The Review:

In my review of last year’s Mr. & Mrs. Smith, I mentioned that Doug Liman has become one of my favorite filmmakers, behind the likes of Kevin Smith, Tim Burton, David Fincher, and Steven Spielberg.  With The Prestige, Christopher Nolan is added to that list (someday I will make a definitive top 10 list to add to my site.)

The reason why he is added to this list is that all of his movies all rate either a 4 ½ or a 5-star rating for me.  His first movie, 2001’s Memento (his actual first movie, 1999’s Following, is a 69-minute movie that is hard to find), was my favorite movie of that year.  His second movie, 2002’s Insomnia, was a remake of a 1997 Swedish film of the same name that was one of three excellent movies made in 2002 starring Robin Williams (the other two being Death to Smoochy and One Hour Photo.)  His third movie was last year’s Batman Begins (starring Bale and Caine)…the best Batman movie since Burton’s first movie in 1989.

Nolan wrote the screenplay for The Prestige, his fourth movie, with his younger brother Jonathan (who also co-wrote Memento with him; they are also co-writing The Dark Knight, the follow-up to Batman Begins, which is projected to be released in June of 2008), and it was based on the 1995 steampunk novel of the same name by Christopher Priest.  Like Memento, it shares that same kind of nonlinear timeline style of filmmaking.  When you watch it, you might get confused at first…but in the end, it will all make sense.  It’s a thrilling movie that will make you want to talk about it with your friends, and it might inspire you to check it out for a second time…kind of how Memento inspired me originally.

You gotta love seeing Batman and Wolverine in the same movie (coincidentally, the two characters are combined in a Amalgam Comics series called Dark Claw.)  Bale and Jackman played their parts well…with Bale being very mysterious and Jackman being the consummate showman.  The same can’t be said for the two lead actresses.  Johansson and Hall did a decent job, but they were essentially window-dressing (even though their characters were integral to the plot.)  Hall is a British actress who hasn’t had a breakout role yet.  I hope that this one will be it, but honestly…I kept forgetting that she was in the movie.  This is the fourth movie in 2006 for Johansson (the other three being A Good Woman, Scoop, and The Black Dahlia), but it is the movie that displays the least amount of her acting abilities, since she isn’t in it as much as the men (actually, I don’t know much about A Good Woman, since I’ve never seen it.)  The only other actor of significance, rock legend Bowie, is a creepy dude that is great in the Tesla role (Serkis is Mr. Assistant Creepy…and he isn’t even lusting after a hobbit’s ring.)  Even though I recognized him right away, my fellow critics at the screening didn’t even realize that it was the former Ziggy Stardust playing Tesla (I had to help them out with the fact.)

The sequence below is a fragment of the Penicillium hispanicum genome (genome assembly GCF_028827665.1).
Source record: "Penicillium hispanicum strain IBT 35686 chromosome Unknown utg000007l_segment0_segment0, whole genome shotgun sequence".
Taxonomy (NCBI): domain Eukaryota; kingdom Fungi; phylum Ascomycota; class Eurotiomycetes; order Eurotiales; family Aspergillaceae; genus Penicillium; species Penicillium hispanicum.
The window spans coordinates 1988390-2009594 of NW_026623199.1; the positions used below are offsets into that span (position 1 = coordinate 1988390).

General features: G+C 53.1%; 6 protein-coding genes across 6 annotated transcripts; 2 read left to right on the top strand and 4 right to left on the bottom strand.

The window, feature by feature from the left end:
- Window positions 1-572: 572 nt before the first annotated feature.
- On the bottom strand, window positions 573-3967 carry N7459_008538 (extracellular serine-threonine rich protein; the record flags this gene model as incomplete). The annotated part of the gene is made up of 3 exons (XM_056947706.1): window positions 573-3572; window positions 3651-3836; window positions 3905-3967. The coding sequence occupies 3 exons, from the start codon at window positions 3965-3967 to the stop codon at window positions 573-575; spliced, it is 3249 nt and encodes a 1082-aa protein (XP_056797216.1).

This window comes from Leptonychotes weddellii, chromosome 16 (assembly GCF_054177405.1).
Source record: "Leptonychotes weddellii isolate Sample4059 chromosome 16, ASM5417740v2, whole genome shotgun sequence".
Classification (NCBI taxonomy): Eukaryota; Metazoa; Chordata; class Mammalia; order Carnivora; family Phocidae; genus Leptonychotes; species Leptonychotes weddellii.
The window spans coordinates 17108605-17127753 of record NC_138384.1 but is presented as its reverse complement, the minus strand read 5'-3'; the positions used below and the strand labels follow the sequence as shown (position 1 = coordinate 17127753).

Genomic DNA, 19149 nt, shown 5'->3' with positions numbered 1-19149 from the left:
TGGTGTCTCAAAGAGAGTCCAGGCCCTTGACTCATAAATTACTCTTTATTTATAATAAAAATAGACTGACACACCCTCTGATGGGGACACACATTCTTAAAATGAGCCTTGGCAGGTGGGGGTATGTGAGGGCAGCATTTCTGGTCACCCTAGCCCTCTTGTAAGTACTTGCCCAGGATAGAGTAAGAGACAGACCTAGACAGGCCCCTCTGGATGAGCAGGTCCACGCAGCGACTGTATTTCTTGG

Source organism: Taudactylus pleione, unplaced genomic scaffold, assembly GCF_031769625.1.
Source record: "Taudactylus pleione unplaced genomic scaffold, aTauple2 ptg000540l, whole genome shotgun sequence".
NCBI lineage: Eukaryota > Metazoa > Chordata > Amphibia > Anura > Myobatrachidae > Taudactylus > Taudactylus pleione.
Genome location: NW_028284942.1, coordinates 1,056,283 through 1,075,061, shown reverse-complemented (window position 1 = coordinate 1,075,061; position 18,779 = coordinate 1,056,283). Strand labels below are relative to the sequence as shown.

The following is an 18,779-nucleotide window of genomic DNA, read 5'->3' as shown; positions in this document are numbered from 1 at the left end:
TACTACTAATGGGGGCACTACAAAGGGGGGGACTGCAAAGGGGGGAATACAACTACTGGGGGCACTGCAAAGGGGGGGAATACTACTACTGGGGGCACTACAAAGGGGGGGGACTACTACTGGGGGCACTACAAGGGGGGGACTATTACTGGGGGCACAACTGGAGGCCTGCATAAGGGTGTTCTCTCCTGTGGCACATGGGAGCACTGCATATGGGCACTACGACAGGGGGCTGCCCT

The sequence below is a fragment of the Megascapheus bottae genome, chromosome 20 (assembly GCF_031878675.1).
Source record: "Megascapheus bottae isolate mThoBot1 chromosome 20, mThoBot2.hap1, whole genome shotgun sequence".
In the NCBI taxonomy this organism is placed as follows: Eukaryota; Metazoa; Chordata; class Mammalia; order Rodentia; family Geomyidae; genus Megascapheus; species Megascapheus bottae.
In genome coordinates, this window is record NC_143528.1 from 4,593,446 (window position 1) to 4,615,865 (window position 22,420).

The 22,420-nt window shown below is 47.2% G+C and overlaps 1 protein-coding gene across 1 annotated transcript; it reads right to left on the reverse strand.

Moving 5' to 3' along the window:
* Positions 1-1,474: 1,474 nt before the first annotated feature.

The Prestige is the third of three movies portraying a magician.  Scoop was the Woody Allen movie that starred Johansson and Jackman, but it took place in the present.  The Illusionist starred Edward Norton, Jessica Biel, and Paul Giamatti, and it was also about a 19th century magician in Europe…but that movie was more of a romantic mystery.  This movie is more of a fantasy thriller…and personally, I thought that it was better than The Illusionist.  Either way, I hope that it conjures up some Oscar nominations.  Nolan performed his magic on me though.


Get the soundtrack score composed by David Julyan:

Get the 1995 novel of the same name by Christopher Priest:

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Ratings System: